You probably know your fish can survive a normal winter. But what about near-zero, negative-windchill temperatures?
Bitter cold has slammed parts of the U.S. over the past couple winters, with some areas seeing days of single-digit-and-lower temperatures. And if you think you feel cold huddled inside under an electric blanket, just imagine how your fish feel.
Extreme cold can wreak havoc on your pond life, not to mention your pump and other plumbing. You can, however, take steps to minimize the damage.
At a Glance: Protecting Your Pond from Extreme Cold
- Drain your plumbing if you shut down your pond.
- Use an aerator to prevent fish suffocation.
- Use a deicer to keep a hole open in the ice.
1. Shut Down Your Pond and Drain Your Plumbing
Some people prefer to keep their ponds running all winter long - and that's usually OK. A running waterfall can circulate desperately needed oxygen to the fish huddled deep under the water's surface, as well as keep a hole open in pond ice.
Extreme cold, however, presents a new set of challenges. Your pond could freeze over entirely, sending flowing water over top of the ice and out of your pond. Your pump could struggle to do its job in the frigid temperatures. Shutting down your pond can prevent these problems.
Drain your pond's plumbing if you decide to pull the plug for the season. If you have a pump connected to a check valve, that means disconnecting the check valve assembly after you turn everything off. Why? That check valve prevents water from moving backward into your pump. If you turn off the pump without removing the check valve, that water remains stuck in the pipe, where it can freeze, expand and do devastating damage to your plumbing. We recommend bringing the check valve assembly inside for the winter after you disconnect it to prevent any weather-related damage. The pump can stay outside in the bottom of the skimmer, where you'll want to let it run for a few minutes about twice a month in the winter to keep everything loose for spring.
If you decide to keep your pond running in the extreme cold, you'll need to keep an especially close eye on it. Make sure your pump is running as usual - that means not stalling or making weird noises - and address ice issues as quickly as possible.
2. Aerate, Aerate, Aerate
Lack of aeration is one of the most common causes of winter fish deaths. Don't let your koi become another statistic.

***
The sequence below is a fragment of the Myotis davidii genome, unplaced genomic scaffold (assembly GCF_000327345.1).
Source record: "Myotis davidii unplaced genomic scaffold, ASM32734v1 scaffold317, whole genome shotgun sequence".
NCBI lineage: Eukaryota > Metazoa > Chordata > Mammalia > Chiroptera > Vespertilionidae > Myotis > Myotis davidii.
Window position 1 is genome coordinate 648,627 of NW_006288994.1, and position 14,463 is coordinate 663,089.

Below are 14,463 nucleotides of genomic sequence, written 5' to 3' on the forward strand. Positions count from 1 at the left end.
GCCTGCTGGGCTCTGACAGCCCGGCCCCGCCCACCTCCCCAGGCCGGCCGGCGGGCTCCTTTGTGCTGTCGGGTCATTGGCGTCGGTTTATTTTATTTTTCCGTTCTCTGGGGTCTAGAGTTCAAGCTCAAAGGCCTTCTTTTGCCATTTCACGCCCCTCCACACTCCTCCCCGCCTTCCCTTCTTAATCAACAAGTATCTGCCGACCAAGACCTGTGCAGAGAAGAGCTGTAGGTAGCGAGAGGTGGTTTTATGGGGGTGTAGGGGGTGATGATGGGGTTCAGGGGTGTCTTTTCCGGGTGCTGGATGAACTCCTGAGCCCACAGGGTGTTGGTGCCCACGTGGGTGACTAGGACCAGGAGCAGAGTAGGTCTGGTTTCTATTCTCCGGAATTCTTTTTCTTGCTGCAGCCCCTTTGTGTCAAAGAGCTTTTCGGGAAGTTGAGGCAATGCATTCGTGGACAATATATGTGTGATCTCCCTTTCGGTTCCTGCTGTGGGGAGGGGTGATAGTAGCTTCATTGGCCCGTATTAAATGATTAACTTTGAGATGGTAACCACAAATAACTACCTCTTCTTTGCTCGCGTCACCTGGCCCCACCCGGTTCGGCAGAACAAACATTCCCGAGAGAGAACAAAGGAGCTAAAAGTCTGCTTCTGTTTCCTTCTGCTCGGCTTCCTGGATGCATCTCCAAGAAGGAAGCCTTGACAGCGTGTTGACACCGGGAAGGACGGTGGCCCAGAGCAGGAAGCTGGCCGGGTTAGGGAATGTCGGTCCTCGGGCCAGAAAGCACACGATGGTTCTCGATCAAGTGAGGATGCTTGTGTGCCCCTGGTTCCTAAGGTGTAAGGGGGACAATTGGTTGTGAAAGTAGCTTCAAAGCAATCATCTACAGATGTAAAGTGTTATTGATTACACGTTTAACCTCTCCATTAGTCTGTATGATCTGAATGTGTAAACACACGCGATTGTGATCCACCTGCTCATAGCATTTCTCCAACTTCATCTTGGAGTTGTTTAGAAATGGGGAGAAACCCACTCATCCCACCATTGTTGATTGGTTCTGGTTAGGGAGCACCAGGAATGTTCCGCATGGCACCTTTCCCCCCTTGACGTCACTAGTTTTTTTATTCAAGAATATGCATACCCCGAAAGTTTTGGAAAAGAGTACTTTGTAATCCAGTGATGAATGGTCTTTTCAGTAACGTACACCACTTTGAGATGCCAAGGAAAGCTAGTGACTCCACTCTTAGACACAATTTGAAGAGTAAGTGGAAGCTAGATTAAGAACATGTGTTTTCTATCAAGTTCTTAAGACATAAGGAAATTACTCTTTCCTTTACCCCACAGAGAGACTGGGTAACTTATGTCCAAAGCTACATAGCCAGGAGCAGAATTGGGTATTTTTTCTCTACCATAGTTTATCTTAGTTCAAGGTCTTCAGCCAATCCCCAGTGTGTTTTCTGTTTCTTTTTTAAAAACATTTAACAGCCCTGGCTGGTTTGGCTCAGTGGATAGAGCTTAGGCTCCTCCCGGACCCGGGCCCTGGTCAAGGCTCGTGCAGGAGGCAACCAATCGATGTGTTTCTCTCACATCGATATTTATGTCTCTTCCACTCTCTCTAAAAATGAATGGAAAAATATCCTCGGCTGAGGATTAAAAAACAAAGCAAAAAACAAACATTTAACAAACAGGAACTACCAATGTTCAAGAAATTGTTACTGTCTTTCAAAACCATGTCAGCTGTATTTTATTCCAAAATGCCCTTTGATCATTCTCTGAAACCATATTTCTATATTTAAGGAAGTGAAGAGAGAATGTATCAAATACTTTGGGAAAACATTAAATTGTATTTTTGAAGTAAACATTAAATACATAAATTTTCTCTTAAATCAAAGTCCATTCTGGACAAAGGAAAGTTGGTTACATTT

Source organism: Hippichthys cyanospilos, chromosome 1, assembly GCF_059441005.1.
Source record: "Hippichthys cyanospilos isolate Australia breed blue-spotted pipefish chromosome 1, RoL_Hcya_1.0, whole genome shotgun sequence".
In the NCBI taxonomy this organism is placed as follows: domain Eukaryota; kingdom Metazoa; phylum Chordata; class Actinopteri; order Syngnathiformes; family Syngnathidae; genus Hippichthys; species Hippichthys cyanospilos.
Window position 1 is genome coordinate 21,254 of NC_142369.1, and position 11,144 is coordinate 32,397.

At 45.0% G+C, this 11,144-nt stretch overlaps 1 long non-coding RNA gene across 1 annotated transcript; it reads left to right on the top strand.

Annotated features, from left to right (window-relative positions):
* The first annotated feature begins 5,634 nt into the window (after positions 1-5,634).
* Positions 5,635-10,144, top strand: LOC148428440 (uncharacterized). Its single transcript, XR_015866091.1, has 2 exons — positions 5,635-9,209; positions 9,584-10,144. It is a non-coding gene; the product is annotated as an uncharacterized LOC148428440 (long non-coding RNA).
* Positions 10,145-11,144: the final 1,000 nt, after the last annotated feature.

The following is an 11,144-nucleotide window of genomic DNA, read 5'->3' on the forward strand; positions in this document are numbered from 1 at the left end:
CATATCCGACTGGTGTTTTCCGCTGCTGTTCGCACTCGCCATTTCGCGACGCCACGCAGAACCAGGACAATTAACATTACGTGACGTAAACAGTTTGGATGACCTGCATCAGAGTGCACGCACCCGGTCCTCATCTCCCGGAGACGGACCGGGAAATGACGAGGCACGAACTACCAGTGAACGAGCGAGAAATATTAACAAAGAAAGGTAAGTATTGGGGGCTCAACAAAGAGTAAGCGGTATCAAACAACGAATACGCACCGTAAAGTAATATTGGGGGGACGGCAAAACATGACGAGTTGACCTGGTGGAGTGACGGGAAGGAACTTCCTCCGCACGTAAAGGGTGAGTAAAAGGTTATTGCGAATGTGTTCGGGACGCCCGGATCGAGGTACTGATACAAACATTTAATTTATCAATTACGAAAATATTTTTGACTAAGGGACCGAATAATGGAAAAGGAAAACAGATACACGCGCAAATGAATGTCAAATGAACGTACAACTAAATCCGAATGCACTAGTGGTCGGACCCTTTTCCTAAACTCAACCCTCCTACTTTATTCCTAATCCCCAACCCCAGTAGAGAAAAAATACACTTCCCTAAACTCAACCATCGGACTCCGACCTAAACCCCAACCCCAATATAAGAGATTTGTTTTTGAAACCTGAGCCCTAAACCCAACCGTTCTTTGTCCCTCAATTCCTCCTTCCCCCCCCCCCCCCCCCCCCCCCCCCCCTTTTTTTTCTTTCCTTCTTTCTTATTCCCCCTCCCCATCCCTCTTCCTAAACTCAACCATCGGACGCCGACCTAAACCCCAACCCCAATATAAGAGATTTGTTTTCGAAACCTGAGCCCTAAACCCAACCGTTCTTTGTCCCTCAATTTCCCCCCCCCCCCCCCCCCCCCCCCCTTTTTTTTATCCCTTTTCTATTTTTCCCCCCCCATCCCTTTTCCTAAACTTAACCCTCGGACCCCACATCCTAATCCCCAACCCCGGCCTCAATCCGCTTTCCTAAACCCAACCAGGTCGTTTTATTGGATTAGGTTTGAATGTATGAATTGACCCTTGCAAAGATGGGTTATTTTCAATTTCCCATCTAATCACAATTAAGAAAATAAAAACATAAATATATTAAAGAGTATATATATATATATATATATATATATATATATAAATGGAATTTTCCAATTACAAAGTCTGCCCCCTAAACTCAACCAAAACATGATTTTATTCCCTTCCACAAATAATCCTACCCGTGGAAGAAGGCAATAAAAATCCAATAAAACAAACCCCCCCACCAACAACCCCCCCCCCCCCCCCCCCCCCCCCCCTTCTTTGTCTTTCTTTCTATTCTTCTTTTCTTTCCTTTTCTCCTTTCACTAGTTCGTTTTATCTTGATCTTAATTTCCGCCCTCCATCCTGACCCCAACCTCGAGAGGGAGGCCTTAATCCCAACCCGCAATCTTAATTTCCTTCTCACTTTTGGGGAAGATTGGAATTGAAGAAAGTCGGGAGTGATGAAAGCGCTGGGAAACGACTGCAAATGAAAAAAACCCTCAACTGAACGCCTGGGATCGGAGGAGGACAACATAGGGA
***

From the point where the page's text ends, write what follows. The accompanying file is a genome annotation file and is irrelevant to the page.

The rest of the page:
Most pond fish enter a semi-dormant state called torpor in the winter. Their metabolism slows, they stop eating and they find a nice, warm pocket of water deep in the pond where they can wait out the cold. Fish in torpor, however, still need to breathe - and an iced-over pond can prevent them from doing that.
We recommend adding an aerator to your pond to ensure adequate oxygen circulation, especially if you have your waterfall turned off for the season. An aerator will not only bring in much-needed air, but it will also disturb the water's surface and help prevent your pond from freezing over.
3. Deice - But Be Nice
An aerator might do enough on its own to keep your fish breathing easy during mild winter weather. When the mercury really drops, though, you'll need a little extra help from a deicer.
Deicers float in your pond and keep a hole open in the ice, letting the gases that your fish exhale escape out of the pond. A deicer will heat up just enough to do its job; it will not cause a significant increase in your pond's overall temperature. That means your fish will still enter torpor as the temperatures drop, and parts of your pond that aren't close to the deicer will still freeze over - which is OK! Remember: always run an aerator in addition to a deicer. While you can sometimes run an aerator without a deicer, we don't recommend running a deicer without an aerator.
Another nice feature with deicers: They're thermostatically controlled, shutting off when the water warms up. That means you never have to worry about your deicer wasting electricity.
What if your pond freezes over despite your best efforts? You'll need to find some way to make a hole yourself.
You have a few options:
- Place a pot of hot water on the ice and watch it slowly melt through. You may need to do this a couple times depending on the thickness of the ice.
- Use a rough-toothed saw to cut a hole.
- Buy a deicer if you don't have one. Our 300 Watt deicers typically melt through about 1 inch of ice per hour. (Your ice might end up 2 to 6 inches thick in extreme cold.)
Regardless of what method you choose, the key here is to avoid smacking your ice. Your fish - already in a delicate state because of the weather - might not be able to handle the ruckus caused by a two-by-four repeatedly thwacking the ice above them. The vibrations from this kind of blunt force could even hurt or kill your finned friends. Fish have a series of organs that make up a mechanism called the lateral line, which they use to sense movement, vibration, depth, water pressure and orientation. The shockwaves from a garden gnome, shovel or other blunt object repeatedly smacking the pond can damage this line and cause serious damage to your fish.
Following the steps above will usually help your pond life and plumbing survive even the coldest Pennsylvania or Maryland winter. Of course, no method is foolproof. An especially cold few days could take out a few fish in even the best-prepared pond. But if you make sure you drain your plumbing and provide plenty of air for your fish, your pond has a very good chance of making it to those beautiful spring days unscathed.